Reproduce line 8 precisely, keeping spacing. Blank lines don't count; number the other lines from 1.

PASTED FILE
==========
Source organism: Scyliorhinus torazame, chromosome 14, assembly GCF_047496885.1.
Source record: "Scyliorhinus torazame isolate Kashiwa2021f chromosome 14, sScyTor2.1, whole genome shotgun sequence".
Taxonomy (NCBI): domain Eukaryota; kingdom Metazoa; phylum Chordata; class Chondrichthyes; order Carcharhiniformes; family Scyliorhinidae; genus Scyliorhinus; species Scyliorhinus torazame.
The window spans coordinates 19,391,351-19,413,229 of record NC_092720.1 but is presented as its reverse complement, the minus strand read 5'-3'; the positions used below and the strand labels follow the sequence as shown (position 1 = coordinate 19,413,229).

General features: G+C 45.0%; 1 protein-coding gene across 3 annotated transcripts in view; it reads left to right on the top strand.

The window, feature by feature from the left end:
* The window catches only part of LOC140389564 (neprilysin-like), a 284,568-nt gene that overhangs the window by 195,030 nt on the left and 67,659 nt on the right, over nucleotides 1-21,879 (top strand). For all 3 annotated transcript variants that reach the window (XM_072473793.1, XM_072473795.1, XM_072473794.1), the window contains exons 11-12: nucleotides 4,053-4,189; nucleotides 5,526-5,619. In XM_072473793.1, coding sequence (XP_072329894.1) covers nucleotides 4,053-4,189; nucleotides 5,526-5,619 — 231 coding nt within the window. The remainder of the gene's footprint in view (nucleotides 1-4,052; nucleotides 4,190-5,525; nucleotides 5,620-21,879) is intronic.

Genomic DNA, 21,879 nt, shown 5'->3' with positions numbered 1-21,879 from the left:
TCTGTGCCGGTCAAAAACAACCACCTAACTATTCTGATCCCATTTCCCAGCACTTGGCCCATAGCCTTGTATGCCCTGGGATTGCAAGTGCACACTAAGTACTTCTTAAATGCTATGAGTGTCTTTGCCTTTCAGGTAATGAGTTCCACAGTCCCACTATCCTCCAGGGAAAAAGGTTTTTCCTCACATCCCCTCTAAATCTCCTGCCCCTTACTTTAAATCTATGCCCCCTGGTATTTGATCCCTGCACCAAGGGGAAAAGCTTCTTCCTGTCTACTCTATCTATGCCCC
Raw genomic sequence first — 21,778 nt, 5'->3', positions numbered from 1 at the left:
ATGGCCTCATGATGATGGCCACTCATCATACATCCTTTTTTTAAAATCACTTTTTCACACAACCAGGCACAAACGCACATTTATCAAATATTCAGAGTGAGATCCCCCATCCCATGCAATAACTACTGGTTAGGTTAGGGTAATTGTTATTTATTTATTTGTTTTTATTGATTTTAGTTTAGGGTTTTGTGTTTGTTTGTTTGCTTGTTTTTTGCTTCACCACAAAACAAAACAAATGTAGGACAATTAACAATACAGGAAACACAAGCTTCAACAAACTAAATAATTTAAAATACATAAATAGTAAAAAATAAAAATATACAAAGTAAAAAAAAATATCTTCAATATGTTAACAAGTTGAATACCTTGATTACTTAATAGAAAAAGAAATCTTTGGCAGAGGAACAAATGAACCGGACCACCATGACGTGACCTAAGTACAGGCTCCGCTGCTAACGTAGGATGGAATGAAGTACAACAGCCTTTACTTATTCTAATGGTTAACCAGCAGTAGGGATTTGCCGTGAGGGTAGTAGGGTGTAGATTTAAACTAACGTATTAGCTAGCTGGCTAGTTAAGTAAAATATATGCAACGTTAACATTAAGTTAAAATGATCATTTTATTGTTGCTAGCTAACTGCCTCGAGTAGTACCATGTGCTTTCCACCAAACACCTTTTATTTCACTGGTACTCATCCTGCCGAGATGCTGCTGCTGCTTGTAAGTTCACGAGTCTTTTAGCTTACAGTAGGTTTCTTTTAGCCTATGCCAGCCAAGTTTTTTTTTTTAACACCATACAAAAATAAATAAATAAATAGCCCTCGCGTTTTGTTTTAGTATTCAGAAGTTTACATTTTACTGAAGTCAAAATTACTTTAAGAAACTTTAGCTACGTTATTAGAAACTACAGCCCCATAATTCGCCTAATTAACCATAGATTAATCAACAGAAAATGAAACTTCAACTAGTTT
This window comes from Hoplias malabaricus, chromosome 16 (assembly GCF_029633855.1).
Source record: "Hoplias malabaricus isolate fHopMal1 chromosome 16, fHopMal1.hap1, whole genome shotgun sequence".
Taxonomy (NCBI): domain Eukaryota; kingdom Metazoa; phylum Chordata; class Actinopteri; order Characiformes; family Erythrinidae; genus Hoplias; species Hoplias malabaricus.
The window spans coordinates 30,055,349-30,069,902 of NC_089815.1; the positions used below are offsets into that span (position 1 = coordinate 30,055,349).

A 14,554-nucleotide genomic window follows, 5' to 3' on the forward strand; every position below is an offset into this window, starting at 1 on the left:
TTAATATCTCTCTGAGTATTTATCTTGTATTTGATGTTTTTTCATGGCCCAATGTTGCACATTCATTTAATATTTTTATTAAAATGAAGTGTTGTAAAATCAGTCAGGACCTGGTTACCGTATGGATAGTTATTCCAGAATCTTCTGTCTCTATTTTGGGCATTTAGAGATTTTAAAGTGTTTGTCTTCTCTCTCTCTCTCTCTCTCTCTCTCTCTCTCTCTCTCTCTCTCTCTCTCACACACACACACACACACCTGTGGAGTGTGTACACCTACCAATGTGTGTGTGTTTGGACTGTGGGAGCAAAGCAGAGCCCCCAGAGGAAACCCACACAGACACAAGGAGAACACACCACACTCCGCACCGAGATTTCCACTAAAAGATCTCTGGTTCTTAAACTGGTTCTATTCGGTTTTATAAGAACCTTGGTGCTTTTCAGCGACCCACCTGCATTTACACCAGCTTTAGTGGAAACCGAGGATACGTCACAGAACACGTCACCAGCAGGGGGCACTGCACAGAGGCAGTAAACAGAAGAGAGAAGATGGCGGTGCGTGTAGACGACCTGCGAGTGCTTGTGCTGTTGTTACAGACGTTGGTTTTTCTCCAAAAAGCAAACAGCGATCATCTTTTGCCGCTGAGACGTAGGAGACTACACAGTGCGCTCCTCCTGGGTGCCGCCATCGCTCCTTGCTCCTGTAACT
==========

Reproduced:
Genomic DNA, 21,879 nt, shown 5'->3' with positions numbered 1-21,879 from the left: